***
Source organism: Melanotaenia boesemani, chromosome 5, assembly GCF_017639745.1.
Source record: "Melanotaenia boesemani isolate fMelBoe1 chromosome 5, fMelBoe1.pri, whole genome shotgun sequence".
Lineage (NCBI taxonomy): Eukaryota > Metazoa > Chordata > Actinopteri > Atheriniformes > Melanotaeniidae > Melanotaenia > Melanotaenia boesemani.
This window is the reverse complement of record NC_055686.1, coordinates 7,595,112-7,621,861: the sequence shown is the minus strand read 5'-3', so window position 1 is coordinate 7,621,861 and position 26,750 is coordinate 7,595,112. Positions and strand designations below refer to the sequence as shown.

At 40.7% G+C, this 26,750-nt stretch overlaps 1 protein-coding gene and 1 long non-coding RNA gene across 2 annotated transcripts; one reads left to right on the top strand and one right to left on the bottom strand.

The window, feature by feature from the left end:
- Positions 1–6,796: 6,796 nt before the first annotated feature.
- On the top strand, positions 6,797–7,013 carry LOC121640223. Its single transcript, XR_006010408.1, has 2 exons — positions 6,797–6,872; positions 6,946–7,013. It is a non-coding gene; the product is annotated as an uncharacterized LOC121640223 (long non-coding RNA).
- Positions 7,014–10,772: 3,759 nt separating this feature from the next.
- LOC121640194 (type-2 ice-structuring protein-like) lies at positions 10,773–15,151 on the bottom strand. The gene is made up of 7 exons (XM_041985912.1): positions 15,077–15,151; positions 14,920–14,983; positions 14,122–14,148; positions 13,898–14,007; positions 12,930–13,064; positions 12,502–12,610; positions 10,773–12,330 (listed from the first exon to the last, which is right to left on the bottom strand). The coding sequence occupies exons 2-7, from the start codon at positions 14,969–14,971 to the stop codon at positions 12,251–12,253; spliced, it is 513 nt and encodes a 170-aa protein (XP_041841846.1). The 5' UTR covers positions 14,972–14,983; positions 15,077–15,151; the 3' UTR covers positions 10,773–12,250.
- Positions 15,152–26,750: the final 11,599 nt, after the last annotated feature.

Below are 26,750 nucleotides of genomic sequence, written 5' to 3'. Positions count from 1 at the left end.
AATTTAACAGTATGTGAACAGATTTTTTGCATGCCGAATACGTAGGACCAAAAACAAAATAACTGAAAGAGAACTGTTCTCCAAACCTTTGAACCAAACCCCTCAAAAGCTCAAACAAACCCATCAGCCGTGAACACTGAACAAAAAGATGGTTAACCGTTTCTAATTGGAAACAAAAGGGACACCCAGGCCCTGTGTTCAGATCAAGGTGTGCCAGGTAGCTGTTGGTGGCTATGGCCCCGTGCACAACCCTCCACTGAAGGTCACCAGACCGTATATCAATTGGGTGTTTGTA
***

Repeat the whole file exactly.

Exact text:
Source organism: Melanotaenia boesemani, chromosome 5, assembly GCF_017639745.1.
Source record: "Melanotaenia boesemani isolate fMelBoe1 chromosome 5, fMelBoe1.pri, whole genome shotgun sequence".
Lineage (NCBI taxonomy): Eukaryota > Metazoa > Chordata > Actinopteri > Atheriniformes > Melanotaeniidae > Melanotaenia > Melanotaenia boesemani.
This window is the reverse complement of record NC_055686.1, coordinates 7,595,112-7,621,861: the sequence shown is the minus strand read 5'-3', so window position 1 is coordinate 7,621,861 and position 26,750 is coordinate 7,595,112. Positions and strand designations below refer to the sequence as shown.

At 40.7% G+C, this 26,750-nt stretch overlaps 1 protein-coding gene and 1 long non-coding RNA gene across 2 annotated transcripts; one reads left to right on the top strand and one right to left on the bottom strand.

The window, feature by feature from the left end:
- Positions 1–6,796: 6,796 nt before the first annotated feature.
- On the top strand, positions 6,797–7,013 carry LOC121640223. Its single transcript, XR_006010408.1, has 2 exons — positions 6,797–6,872; positions 6,946–7,013. It is a non-coding gene; the product is annotated as an uncharacterized LOC121640223 (long non-coding RNA).
- Positions 7,014–10,772: 3,759 nt separating this feature from the next.
- LOC121640194 (type-2 ice-structuring protein-like) lies at positions 10,773–15,151 on the bottom strand. The gene is made up of 7 exons (XM_041985912.1): positions 15,077–15,151; positions 14,920–14,983; positions 14,122–14,148; positions 13,898–14,007; positions 12,930–13,064; positions 12,502–12,610; positions 10,773–12,330 (listed from the first exon to the last, which is right to left on the bottom strand). The coding sequence occupies exons 2-7, from the start codon at positions 14,969–14,971 to the stop codon at positions 12,251–12,253; spliced, it is 513 nt and encodes a 170-aa protein (XP_041841846.1). The 5' UTR covers positions 14,972–14,983; positions 15,077–15,151; the 3' UTR covers positions 10,773–12,250.
- Positions 15,152–26,750: the final 11,599 nt, after the last annotated feature.

Below are 26,750 nucleotides of genomic sequence, written 5' to 3'. Positions count from 1 at the left end.
AATTTAACAGTATGTGAACAGATTTTTTGCATGCCGAATACGTAGGACCAAAAACAAAATAACTGAAAGAGAACTGTTCTCCAAACCTTTGAACCAAACCCCTCAAAAGCTCAAACAAACCCATCAGCCGTGAACACTGAACAAAAAGATGGTTAACCGTTTCTAATTGGAAACAAAAGGGACACCCAGGCCCTGTGTTCAGATCAAGGTGTGCCAGGTAGCTGTTGGTGGCTATGGCCCCGTGCACAACCCTCCACTGAAGGTCACCAGACCGTATATCAATTGGGTGTTTGTA